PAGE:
A life-changing exchange sees an incredible journey

Reweti Wiki studied law and commerce at Te Herenga Waka—Victoria University of Wellington, and his career has focused on indigenous rights for both Māori and Native Americans.

Five females ranging in age, and taller male
Reweti Wiki and his family, who are wearing traditional Yurok regalia
Reweti Wiki (Ngāti Porou, Te Aupouri) was raised in Haumoana, a coastal Hawkes Bay community, where his parents had moved in the early 70s. “Mum was a teacher and Dad was a freezing worker at Whakatu. I grew up with history books and white gumboots.”

Originally intending to study food technology, “I woke up one morning and faced the reality I was useless at math and science and was actually interested in law and commerce. I really wanted to go to Vic and in hindsight I was lucky to have been accepted into the only university I applied to.”

He says a strong Māori law students network enabled him to create professional connections quickly and during his second year he took up an internship at the Chief Executive’s Office at the Department of Courts.

“Dr Jo Lake had developed a Māori internship program and really took a chance on me,” he recalls. The internship introduced him to the varied challenges and opportunities a career in management consulting offered and from there his life after study took flight.

But it was taking a chance opportunity to connect with other young Māori professionals that set Reweti on a path to living and working in the United States.

When a friend mentioned an upcoming kapa haka noho, Reweti impulsively asked to go along. He ended up joining the kapa haka group, through which he was invited to participate on a pilot exchange program between Te Wānanga o Aotearoa and a US-based leadership development program for young Native American leaders.

Run by a non-profit organisation, Americans for Indian Opportunity, the Ambassadors programme is a two-year fellowship intended to expose up and coming Native American leaders to best practice community development ideas grounded in indigenous values.

“It’s a fantastic leadership programme that has shaped decades of outstanding alumni but truthfully it was fantastic because I met my wife Geneva through it. She is a member of the Yurok Tribe—California’s largest. I visited her for Thanksgiving in November 2004 and we were married by March 2005. You could say it was a whirlwind.”

Reweti joined her on the Yurok Reservation, where she had taken a role as the Tribe’s first Deputy Executive Director.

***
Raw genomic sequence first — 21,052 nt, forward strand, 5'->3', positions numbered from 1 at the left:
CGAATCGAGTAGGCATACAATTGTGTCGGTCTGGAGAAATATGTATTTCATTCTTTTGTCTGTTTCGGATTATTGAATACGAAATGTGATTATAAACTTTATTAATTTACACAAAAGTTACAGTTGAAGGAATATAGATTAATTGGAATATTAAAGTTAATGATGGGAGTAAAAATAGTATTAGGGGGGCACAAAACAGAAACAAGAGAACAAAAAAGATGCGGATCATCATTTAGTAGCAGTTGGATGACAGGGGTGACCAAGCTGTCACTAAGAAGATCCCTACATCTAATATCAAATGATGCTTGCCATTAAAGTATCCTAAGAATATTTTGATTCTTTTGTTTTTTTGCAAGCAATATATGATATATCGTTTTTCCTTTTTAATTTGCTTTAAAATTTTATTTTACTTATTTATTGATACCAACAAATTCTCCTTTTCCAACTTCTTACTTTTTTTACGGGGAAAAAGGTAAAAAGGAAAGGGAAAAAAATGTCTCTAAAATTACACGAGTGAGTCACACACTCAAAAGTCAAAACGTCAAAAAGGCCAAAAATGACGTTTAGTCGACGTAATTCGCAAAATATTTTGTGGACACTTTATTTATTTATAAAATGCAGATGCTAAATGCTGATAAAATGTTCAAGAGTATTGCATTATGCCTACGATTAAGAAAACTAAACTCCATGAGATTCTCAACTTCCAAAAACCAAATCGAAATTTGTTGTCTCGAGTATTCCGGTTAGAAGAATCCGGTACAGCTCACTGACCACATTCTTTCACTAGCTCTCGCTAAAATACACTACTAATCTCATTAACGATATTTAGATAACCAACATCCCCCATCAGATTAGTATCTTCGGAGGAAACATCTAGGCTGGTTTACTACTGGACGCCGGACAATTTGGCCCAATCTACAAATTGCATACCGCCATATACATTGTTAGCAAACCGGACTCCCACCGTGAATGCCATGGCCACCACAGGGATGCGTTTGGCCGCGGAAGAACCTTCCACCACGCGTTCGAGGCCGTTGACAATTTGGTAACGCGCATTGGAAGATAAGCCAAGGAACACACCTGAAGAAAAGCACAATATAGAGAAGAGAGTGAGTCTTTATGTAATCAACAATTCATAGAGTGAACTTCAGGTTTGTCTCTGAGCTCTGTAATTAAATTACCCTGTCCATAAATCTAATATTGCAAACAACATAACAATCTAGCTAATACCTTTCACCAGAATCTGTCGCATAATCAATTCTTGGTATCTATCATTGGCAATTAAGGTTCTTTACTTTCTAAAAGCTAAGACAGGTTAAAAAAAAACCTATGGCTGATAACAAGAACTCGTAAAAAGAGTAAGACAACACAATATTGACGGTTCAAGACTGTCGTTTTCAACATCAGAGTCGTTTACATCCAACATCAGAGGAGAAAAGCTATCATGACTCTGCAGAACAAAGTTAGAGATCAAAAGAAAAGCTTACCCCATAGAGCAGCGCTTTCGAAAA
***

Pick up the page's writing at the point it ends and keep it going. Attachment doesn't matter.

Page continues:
When Geneva moved onto a new role, Reweti succeeded her as Deputy Executive Director of the Tribe. “I was 27, newly married and with a newborn at this point and I found myself with 12 direct reports, an operating budget of between US$50–$70 million and literally in charge of creating a future for a sovereign nation.”

“Management consulting helps you jump into situations where you know very little and get up to speed very quickly, which is a great skill set because I didn’t know anything about federal Indian law or tribal governance”. However, he says his strong grounding in te ao Māori and his understanding of the dynamics of indigenous communities helped him gain acceptance among the Yurok people.

“There were so many similarities with Indian country. Partly because the story of indigenous people is a shared story of colonisation and oppression. But even the history of California had a very similar timeline to New Zealand so there is a familiarity to it also.”

His time with the Yurok Tribe saw him lead the reassertion of the rights of the indigenous tribe to manage the water, environmental, and fisheries policy and science for the salmon-spawning Klamath River.

“It was incredible. I was fortunate to be at the cutting edge of tribal sovereignty and the reassertion of the right of indigenous people to manage resources they had managed since the dawn of time.“

For the next 15 years, Reweti worked in tribal government and management consulting focused on indigenous community development both in the United States and New Zealand. They had been home in New Zealand for two years, when his wife received a job offer from a large US Foundation. “It was too good to pass up, and eventually landed us in California’s state capital of Sacramento and I changed professions in support of her career ambitions.“

Currently Reweti is a Financial Advisor for Wells Fargo Bank, one of the largest banks in the world and third largest in the US, where he manages the investments and financial affairs for high net worth individuals. He also co-chairs the California Chapter of the Native Employee Resource Network, to support more BIPOC people working in finance.

“I’m working in a field where there are very few people of colour, let alone indigenous people, so I feel I have an obligation to stand out in the field so people of colour see this is a viable career opportunity. If you’d asked me if I was ever going to be in investment management back when I was a management consultant I would have said absolutely not! But life has a way of twisting and turning and this is a great career choice for where we are in life right now.”

If there is one key thread that has been weaved throughout Reweti’s career it is the importance of relationships. Even though he has lived away from New Zealand off and on for over 15 years, he still maintains his relationships and networks.

“It’s so important because at some point in your career you don’t apply for jobs anymore, you’re invited into opportunities. But those only come along if you nurture your relationships.”

Reweti didn’t expect he’d ever see the world beyond Hastings, but he says, “my life’s motto is always choose the adventure. If you are presented with an opportunity, take it! Because you never know where it will take you”.